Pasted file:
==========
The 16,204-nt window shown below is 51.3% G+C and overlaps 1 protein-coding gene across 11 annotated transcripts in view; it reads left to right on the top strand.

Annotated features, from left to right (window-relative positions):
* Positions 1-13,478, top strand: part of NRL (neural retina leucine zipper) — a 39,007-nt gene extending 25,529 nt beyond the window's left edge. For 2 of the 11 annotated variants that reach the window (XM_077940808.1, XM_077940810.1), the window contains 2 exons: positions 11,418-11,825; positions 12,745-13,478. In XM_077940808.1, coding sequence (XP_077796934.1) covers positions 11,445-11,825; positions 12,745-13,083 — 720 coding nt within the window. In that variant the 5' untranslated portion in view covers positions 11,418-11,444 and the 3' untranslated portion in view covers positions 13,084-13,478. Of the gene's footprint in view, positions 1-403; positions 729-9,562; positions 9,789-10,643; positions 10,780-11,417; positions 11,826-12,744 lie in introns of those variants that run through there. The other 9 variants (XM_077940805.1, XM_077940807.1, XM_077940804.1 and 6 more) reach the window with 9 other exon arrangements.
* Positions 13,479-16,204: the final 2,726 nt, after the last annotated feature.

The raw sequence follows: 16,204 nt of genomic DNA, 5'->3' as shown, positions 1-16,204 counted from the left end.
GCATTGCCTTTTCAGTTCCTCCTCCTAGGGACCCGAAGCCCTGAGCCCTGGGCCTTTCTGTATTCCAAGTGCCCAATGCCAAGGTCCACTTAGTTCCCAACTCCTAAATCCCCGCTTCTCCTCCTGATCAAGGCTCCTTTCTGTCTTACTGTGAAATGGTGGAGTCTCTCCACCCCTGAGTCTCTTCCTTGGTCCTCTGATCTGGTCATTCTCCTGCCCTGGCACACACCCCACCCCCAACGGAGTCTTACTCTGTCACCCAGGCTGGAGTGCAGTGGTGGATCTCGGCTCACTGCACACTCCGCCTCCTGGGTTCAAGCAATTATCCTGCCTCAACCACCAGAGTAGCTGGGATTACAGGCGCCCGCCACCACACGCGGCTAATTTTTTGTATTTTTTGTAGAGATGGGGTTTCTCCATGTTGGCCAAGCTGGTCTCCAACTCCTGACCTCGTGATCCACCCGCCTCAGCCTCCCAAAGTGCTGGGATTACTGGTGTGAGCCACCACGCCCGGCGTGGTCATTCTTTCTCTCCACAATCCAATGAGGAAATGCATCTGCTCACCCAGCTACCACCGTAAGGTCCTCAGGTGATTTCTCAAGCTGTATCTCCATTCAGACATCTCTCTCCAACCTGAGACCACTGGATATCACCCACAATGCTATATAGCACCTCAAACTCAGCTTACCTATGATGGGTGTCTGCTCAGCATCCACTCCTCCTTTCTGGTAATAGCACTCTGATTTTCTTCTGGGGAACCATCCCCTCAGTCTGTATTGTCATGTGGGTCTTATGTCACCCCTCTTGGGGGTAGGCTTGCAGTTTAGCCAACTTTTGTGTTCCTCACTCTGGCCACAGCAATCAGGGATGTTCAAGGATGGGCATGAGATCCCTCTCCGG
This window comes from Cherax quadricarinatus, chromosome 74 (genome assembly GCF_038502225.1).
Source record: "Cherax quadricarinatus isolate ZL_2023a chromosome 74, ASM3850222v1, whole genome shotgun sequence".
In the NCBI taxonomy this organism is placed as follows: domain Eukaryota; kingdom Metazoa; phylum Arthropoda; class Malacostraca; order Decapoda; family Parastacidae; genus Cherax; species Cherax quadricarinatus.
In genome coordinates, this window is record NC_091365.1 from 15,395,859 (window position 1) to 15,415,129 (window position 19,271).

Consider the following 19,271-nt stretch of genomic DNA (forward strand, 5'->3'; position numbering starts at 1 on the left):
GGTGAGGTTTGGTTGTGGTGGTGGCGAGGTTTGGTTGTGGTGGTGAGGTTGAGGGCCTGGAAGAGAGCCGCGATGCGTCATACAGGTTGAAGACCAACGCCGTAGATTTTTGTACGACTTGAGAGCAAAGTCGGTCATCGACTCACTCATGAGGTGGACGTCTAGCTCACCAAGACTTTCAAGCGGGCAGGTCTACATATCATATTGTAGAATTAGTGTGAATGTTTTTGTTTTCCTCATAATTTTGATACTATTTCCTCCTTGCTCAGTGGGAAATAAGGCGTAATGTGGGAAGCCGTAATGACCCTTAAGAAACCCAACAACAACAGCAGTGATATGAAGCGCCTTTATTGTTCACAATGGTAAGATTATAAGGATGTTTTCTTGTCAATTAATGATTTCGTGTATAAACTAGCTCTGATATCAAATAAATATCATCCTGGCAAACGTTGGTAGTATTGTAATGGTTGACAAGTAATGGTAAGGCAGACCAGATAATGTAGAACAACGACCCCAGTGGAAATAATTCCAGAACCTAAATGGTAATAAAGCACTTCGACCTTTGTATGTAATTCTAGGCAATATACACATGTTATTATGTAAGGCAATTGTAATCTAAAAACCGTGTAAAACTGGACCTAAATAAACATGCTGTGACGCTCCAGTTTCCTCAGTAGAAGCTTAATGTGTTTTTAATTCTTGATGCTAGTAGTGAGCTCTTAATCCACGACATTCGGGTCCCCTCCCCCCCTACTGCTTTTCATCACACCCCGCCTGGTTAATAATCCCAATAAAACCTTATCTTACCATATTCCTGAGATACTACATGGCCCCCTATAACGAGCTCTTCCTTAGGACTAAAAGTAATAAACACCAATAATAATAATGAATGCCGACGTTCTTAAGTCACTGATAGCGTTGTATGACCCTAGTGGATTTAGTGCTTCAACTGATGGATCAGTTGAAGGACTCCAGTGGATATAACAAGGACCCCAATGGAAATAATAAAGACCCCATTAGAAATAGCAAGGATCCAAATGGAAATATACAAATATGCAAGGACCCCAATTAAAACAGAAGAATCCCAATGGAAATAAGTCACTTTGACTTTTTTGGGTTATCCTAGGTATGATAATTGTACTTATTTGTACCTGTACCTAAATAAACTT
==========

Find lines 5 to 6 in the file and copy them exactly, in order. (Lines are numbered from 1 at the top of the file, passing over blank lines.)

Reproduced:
The raw sequence follows: 16,204 nt of genomic DNA, 5'->3' as shown, positions 1-16,204 counted from the left end.
GCATTGCCTTTTCAGTTCCTCCTCCTAGGGACCCGAAGCCCTGAGCCCTGGGCCTTTCTGTATTCCAAGTGCCCAATGCCAAGGTCCACTTAGTTCCCAACTCCTAAATCCCCGCTTCTCCTCCTGATCAAGGCTCCTTTCTGTCTTACTGTGAAATGGTGGAGTCTCTCCACCCCTGAGTCTCTTCCTTGGTCCTCTGATCTGGTCATTCTCCTGCCCTGGCACACACCCCACCCCCAACGGAGTCTTACTCTGTCACCCAGGCTGGAGTGCAGTGGTGGATCTCGGCTCACTGCACACTCCGCCTCCTGGGTTCAAGCAATTATCCTGCCTCAACCACCAGAGTAGCTGGGATTACAGGCGCCCGCCACCACACGCGGCTAATTTTTTGTATTTTTTGTAGAGATGGGGTTTCTCCATGTTGGCCAAGCTGGTCTCCAACTCCTGACCTCGTGATCCACCCGCCTCAGCCTCCCAAAGTGCTGGGATTACTGGTGTGAGCCACCACGCCCGGCGTGGTCATTCTTTCTCTCCACAATCCAATGAGGAAATGCATCTGCTCACCCAGCTACCACCGTAAGGTCCTCAGGTGATTTCTCAAGCTGTATCTCCATTCAGACATCTCTCTCCAACCTGAGACCACTGGATATCACCCACAATGCTATATAGCACCTCAAACTCAGCTTACCTATGATGGGTGTCTGCTCAGCATCCACTCCTCCTTTCTGGTAATAGCACTCTGATTTTCTTCTGGGGAACCATCCCCTCAGTCTGTATTGTCATGTGGGTCTTATGTCACCCCTCTTGGGGGTAGGCTTGCAGTTTAGCCAACTTTTGTGTTCCTCACTCTGGCCACAGCAATCAGGGATGTTCAAGGATGGGCATGAGATCCCTCTCCGG